by Mike Costa, Tradd Moore, Felipe Sobreiro, Robbie Thompson, Gerrardo Sandoval and Dono Sanchez-Almara

The newest Venom series has had some decent moments, but has ultimately not been well received. There were many problems, one of which being the main character being unlikable. Marvel has done the smart thing and is giving fans what they want with the return of Eddie Brock. This should be a boost to the series and bring in more interest, but sometimes forcing the return of a character doesn’t always mean a good story. Venom goes back to it’s original numbering with this weeks Venom #150. This may be the start of more classic stories with the symbiote, or it could be a modern take that doesn’t live up to expectations. Either way, at least Eddie Brock is back in the suit.

Mike Costa starts us off with an internal monologue with Eddie, which is a smart move since we haven’t seen him in a while. Costa shows us that Eddie is a conflicted guy who is trying to do the right thing, but old habits die-hard. Being teamed up with the symbiote again has an influence over him that he can’t seem to stop. One of the issues Costa pushes here is control. Who has control? The symbiote or Eddie? The symbiote wants to return to being a hero, but it’s methods, like killing several men who were stealing, may be a little extreme. This leaves Eddie questioning what he’s doing, and that’s never a good thing. There is a back up story by Robbie Thompson that details how the symbiote got free. This was a decent 8 page story, but it doesn’t really give you enough and leaves you hanging at the end.

The pencils this issue were handled by Tradd Moore with colors by Felipe Sobreiro. Art has been a problem on this series because original artist Gerardo Sandoval has a very exaggerated style that makes everything look huge. Tradd Moore does things a little differently; his approach is realistic in a sense, but his Venom looks cartoony at points. As Venom springs into action against Scorpion, it seems like it’s a panel from a cartoon. This is also probably attributed to the light colors used by Felipe Sobreiro too. His colors seem very pop arty and light. There is a rally creepy panel in this issue as Eddie gets ready to fight Scorpion, the symbiote just oozes out of his eyes nose and mouth. The imagery is very cool and creepy. There are some dark panels here, but the colors are too light at times to give you the full effect of the severity of the panel. The art was decent, but this is an issue that would have benefited from a darker palette on the color side.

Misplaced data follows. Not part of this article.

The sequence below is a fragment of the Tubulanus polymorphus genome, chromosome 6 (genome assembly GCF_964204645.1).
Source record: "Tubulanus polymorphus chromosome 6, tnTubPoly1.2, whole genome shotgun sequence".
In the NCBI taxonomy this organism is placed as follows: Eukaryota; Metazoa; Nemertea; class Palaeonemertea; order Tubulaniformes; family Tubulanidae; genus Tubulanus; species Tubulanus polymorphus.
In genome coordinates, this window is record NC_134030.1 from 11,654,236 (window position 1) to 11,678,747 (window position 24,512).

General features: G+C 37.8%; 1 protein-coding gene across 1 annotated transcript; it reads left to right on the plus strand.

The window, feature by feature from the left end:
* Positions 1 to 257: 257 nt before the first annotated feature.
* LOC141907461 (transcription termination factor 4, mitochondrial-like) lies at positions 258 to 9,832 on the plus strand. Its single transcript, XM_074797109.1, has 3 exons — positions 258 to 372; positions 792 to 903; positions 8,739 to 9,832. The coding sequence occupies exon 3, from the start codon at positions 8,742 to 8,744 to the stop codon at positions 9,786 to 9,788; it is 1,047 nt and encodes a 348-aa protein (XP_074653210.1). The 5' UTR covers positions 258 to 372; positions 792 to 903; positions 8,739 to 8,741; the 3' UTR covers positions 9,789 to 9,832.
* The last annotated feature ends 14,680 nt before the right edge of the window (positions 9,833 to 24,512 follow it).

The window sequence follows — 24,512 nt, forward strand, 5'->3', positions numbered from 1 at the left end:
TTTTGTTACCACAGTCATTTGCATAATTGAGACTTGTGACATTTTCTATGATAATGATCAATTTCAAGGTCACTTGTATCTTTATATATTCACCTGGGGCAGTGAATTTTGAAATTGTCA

Venom #150 is a step in the right direction, but it’s not perfect. Mike Costa needs to build up the relationship between Eddie and the symbiote more. It almost seems like we’re thrown in and things are already in place. The art needs to be a little darker for a title like this. It was light in certain spots and didn’t fit. We’re on our way to getting the Venom series we want, but we’re not there yet.


About The Author Jeremy Matcho

Jeremy Matcho is an employee of Amcom/ Xerox. He was born on the hard streets in Guam, and once met George Wendt at a local Jamesway department store. He was first exposed to comics at the tender age of 9, picking up X-Men #1. His favorite character then, and to this day is Cyclops. While he has been a Marvel fan for 20 years, DC is steadily becoming heavy competition. He also is the proud owner of a 2002 ford escort.

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